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REVIEW: Snowpiercer

Roslyn Hull

Set in a future where a failed climate-change experiment kills all life on the planet except for a lucky few who boarded the Snowpiercer, a train that travels around the globe, where a class system emerges. ~ IMDB

My husband (a pragmatic, practical man) was not a fan – there were plot holes so big you could see the other end of the train through them that, erm, bothered him.

More than plot holes, it was the extremity of decisions made by characters and the actual set up of the existence on the train that lost me a bit.

However, I have to give it points for trying.

As Marvel takes over the movie universe, it is refreshing to hear other voices…see other futures—bleak dystopias though they may be. Bleak dystopias with mixed, international movies creating sensibilities too, which sometimes feels awkward (Korean bloody, horror film violence and American sugary heroism all in the one scene) but works well enough.

Mostly.

Why Korean? The bulk of the funding came from the Korean government but Harvey Weinstein thinks enough of it to handle the world release. The director, two key actors and rather large crew are Korean. It’s a real international production though – with lots of support roles being filled by Czech actors, locations set in the Czech Republic and Austria, and the bulk of the major roles being filled by Brits, with Captain America (Chris Evans) and Octavia Spencer flying the flag for the USA.

A mixed bag, the crew is largely Korean and the cast rather international with actors from the UK, USA and Czech Republic.

My husband pointed out that John Hurt played the same role he does in every movie – but that is balanced out with Tilda Swinton’s character who was the standout of the whole movie for me. She is terrifying, comical and desperate.

Based on a French graphic novel, Le Transperceneige which was first published in 1982, I must admit I have not read it. But after perusing the synopsis on Wikipedia, I think the writer (and director), Bong Joon-ho, has played fast and loose with the story.

And here is where you need to suspend disbelief.

The idea of a perpetual motion train. Ok.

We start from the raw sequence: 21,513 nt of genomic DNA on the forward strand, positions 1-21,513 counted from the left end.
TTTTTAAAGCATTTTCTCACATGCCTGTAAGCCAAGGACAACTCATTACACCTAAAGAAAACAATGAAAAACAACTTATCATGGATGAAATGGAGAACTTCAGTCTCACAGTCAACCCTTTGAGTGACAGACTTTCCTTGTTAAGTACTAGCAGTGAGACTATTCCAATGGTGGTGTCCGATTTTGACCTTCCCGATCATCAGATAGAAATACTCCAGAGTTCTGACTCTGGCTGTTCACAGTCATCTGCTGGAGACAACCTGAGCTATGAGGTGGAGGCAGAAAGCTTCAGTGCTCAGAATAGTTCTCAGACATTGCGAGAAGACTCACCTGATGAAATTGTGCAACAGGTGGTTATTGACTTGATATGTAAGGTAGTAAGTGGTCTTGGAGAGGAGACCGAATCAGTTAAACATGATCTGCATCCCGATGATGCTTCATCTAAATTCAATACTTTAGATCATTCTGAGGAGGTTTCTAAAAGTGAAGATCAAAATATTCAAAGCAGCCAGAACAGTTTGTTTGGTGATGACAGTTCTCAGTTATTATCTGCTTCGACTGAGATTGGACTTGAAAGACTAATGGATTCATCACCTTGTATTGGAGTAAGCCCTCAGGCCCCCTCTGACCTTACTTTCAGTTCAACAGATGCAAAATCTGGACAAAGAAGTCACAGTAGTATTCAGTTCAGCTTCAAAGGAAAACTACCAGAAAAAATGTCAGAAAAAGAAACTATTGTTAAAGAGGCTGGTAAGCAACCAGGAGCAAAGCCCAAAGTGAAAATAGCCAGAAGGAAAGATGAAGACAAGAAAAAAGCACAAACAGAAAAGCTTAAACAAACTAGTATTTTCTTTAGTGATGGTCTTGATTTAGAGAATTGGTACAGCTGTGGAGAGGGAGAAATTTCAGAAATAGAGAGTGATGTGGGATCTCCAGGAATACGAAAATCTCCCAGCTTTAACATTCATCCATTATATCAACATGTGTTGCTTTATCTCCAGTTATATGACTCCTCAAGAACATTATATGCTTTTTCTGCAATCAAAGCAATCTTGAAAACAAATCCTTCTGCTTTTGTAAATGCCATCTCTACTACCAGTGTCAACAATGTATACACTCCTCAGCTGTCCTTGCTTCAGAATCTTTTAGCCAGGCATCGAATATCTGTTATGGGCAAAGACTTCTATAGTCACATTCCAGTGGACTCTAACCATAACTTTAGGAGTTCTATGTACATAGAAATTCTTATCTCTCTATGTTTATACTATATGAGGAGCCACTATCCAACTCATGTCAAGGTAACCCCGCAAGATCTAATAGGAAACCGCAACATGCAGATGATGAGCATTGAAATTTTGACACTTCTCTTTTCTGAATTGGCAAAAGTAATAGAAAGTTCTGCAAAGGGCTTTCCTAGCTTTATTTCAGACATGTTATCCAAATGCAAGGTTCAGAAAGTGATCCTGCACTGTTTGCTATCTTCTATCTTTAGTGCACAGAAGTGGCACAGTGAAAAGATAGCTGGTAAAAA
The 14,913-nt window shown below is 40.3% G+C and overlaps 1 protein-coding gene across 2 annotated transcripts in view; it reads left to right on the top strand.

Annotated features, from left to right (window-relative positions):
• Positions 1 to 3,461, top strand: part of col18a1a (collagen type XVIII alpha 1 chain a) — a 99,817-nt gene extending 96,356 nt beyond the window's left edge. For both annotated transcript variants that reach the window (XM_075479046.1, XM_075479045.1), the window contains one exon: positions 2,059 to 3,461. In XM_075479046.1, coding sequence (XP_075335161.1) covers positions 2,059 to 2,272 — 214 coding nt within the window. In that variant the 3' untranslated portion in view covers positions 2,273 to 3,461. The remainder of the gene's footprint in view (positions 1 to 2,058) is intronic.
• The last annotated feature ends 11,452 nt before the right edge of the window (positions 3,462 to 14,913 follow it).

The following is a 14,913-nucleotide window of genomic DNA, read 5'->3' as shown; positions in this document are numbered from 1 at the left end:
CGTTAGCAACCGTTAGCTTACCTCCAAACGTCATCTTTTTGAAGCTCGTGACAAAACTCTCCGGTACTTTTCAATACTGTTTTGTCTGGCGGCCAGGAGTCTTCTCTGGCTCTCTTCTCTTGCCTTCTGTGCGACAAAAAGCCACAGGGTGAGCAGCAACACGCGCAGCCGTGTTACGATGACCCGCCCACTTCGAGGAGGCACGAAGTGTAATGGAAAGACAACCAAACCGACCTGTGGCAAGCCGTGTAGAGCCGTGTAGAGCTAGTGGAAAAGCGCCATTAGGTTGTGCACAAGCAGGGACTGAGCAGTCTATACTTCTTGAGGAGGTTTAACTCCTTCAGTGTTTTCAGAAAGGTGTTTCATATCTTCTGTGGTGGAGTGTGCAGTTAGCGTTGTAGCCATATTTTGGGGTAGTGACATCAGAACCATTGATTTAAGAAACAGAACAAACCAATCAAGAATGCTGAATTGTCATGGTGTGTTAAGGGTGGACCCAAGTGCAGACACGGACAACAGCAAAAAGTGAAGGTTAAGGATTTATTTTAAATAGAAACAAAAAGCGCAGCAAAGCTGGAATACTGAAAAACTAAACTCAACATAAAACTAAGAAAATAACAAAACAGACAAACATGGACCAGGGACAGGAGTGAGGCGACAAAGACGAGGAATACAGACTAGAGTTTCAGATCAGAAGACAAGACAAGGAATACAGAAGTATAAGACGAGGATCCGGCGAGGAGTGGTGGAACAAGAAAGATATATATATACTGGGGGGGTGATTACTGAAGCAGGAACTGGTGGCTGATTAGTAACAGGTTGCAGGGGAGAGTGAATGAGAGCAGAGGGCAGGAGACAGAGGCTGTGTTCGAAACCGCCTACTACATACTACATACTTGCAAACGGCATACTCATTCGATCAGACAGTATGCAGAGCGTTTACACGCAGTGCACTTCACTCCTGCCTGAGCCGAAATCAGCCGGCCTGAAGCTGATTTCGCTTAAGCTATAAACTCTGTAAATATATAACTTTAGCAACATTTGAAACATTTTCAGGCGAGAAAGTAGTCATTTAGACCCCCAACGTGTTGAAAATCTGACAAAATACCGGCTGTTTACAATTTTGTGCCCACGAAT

The extreme depiction of society. Ok.

The idea of the food source (don’t worry, it’s not Soylent Green). Ok.

 An aquarium and an orangerie onboard – why not?

… But nightclubs, a pool and steaks without a livestock carriage??

 Another grump…at university I was taught not to have plot points revealed in speeches but in action—‘do, don’t talk about it’—apparently this is not the Korean way. Great slabs of monotone dialogue deliver the most important parts of the story whilst the action focuses on some freaky fighting.

There are some Korean movies I have enjoyed although I do suspect that we are not meant to see a complete dystopia but rather one where ideas can be worked out; where action is symbolic rather than literal.

What we are looking at here is a construct, like The Matrix.

The train, the whole story, is a just a way to explore human nature. Classic Hollywood shove people into a lifeboat, a desert, a sinking submarine. Novels abandon people on islands (Lord of the Flies) – all just to see what will happen.

To see who will rise and who will fall.

To illustrate the human condition, our frailties and to hold a mirror up to our world, usually the greed inherent in our western lifestyle but I suspect the world under the microscope is a Communist society.

A good film if you want to think about (or argue) the future afterwards—but beware, this pleasant chat may quickly turn to the implausibility of the story.

Roslyn saw this film as a guest of Dendy Cinemas.

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Ros Hull

Roslyn is a writer and storyteller who loves all things Canberra, her family, sci fi and movies – but not in that order. She has worked in museum education since 2001 and has a passion for imparting knowledge to others. Writing is her happy place, particularly if there is a dog at her feet and a coffee in her hand. More about the Author